Today, I’m a murder mystery buff. I read detective novels from around the world. Books by Ian Rankin, Michael Connolly, Sue Grafton, Qiu Xiaolong, Andrea Camilleri are always piled on my desk.
I also love Hilary Mantel, Elena Ferrante, Kate Atkinson, Murakami, Toni Morrison, Elif Shafak…the list is really endless.
Are there any indian authors that you strongly recommend to young-adult readers?
Shabnam Minwalla: ‘A Suitable Boy’ is not a YA book, but it is a book I feel all young Indians should read because it offers us a glimpse into India as an infant nation, while at the same time delivering an enjoyable, compelling story.
Is there something you are currently working on?
Shabnam Minwalla: I have two books on the way. One is a non-fiction book for adults on Colaba, the neighbourhood in Mumbai where I grew up and still live. It is for Speaking Tiger, and is part of their series on neighbourhoods.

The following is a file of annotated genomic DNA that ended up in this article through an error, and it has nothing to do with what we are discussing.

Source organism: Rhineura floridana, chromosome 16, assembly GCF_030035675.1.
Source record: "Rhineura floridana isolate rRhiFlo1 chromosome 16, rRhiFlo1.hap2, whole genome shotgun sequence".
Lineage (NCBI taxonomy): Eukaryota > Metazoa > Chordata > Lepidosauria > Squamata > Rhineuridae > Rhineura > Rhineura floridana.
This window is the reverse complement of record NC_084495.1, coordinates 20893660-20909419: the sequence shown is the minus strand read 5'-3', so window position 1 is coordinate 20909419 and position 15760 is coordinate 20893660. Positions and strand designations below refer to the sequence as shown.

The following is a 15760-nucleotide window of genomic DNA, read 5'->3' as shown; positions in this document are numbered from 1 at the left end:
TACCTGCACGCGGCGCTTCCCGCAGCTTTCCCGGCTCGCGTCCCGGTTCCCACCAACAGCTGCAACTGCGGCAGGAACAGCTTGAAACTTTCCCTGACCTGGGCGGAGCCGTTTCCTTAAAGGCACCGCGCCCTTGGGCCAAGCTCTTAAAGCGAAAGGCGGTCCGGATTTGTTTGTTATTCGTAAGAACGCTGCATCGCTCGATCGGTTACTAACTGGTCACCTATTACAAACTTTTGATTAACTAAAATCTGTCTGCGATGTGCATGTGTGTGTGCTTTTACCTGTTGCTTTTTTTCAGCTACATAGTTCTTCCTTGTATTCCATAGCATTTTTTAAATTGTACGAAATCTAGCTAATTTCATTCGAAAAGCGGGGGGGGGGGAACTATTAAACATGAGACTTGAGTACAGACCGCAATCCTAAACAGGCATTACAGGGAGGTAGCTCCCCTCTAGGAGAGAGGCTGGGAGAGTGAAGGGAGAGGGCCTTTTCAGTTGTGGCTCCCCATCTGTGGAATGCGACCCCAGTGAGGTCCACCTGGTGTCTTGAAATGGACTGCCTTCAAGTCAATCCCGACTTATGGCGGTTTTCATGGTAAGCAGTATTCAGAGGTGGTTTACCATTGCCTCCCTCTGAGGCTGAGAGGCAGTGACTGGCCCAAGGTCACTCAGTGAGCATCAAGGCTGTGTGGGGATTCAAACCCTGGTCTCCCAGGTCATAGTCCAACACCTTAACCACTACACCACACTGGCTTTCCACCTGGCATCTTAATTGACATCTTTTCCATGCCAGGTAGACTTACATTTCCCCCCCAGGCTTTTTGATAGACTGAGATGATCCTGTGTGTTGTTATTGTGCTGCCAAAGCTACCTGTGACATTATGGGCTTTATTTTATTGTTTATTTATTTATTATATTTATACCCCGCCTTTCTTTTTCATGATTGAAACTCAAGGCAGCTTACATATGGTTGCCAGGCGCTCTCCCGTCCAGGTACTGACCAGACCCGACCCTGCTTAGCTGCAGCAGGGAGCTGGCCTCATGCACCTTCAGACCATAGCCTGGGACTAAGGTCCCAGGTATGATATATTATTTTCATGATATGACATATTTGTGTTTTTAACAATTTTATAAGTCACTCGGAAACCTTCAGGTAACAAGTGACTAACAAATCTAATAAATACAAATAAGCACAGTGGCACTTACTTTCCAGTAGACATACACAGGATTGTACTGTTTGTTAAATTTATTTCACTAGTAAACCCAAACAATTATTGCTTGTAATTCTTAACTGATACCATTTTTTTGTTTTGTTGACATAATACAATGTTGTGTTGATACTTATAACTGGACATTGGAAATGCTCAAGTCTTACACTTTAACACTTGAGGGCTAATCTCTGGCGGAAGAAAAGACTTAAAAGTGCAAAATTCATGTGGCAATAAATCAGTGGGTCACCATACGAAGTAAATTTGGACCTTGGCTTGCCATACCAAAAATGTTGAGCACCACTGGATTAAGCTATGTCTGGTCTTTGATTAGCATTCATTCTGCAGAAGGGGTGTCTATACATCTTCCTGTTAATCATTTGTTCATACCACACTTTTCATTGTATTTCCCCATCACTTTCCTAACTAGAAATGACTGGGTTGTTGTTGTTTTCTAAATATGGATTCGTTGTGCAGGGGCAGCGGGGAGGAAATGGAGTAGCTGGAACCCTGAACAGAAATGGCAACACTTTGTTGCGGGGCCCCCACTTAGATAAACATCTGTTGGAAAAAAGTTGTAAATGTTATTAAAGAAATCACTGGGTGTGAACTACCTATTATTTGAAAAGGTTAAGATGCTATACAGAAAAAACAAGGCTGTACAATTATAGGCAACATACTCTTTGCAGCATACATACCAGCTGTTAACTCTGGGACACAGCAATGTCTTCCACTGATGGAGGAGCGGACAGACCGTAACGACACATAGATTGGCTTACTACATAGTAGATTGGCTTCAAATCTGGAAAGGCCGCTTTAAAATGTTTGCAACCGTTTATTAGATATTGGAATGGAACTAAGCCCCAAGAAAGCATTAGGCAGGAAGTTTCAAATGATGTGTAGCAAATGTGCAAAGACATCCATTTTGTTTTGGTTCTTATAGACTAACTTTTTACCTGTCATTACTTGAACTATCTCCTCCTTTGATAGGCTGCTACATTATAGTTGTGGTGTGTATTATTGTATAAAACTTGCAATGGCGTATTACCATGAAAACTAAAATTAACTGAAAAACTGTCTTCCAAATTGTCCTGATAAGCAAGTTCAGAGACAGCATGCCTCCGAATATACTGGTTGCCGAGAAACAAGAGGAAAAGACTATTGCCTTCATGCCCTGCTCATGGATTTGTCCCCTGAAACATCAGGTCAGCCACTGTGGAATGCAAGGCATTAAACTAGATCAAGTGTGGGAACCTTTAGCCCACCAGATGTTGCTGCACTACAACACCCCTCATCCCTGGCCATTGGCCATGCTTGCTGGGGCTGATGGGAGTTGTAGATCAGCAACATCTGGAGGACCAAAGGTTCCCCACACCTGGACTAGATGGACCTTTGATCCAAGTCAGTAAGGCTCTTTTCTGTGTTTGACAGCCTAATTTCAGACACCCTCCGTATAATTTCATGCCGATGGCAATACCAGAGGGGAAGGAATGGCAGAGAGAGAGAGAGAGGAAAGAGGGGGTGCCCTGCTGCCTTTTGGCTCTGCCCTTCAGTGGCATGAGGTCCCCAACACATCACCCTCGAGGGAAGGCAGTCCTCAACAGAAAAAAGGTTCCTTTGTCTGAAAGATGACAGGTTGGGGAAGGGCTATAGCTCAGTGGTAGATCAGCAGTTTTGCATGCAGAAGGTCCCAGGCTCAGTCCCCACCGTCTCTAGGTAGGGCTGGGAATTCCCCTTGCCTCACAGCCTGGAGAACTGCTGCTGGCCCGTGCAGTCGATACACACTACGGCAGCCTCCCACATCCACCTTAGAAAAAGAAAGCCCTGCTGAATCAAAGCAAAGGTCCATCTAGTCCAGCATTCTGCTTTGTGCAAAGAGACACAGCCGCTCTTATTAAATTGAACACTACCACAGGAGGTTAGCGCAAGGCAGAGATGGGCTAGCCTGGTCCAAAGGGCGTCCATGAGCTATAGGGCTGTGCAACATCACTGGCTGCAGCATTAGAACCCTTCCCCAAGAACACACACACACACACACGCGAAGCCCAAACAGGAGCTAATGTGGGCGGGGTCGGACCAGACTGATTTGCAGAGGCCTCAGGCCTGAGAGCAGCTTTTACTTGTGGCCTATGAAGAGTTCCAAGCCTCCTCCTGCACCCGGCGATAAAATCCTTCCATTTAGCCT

The other one is a young adult horror novel called Saira Zariwala is Afraid, being published by HarperCollins. It is about Saira Zariwala, who finally gets her own phone when she turns 15. The only problem is that she keeps getting calls and messages for someone called Akaash. After some time, Saira becomes intrigued and tiptoes into dangerous territory.
I’m also writing two other books. One is a lockdown murder mystery – a sort of Rear Window situation between two sealed buildings.
The other book is a young adult romance set in the Bombay of the past and the Mumbai of the present. It’s the most difficult book I’ve ever attempted and I’m keeping my fingers tightly crossed.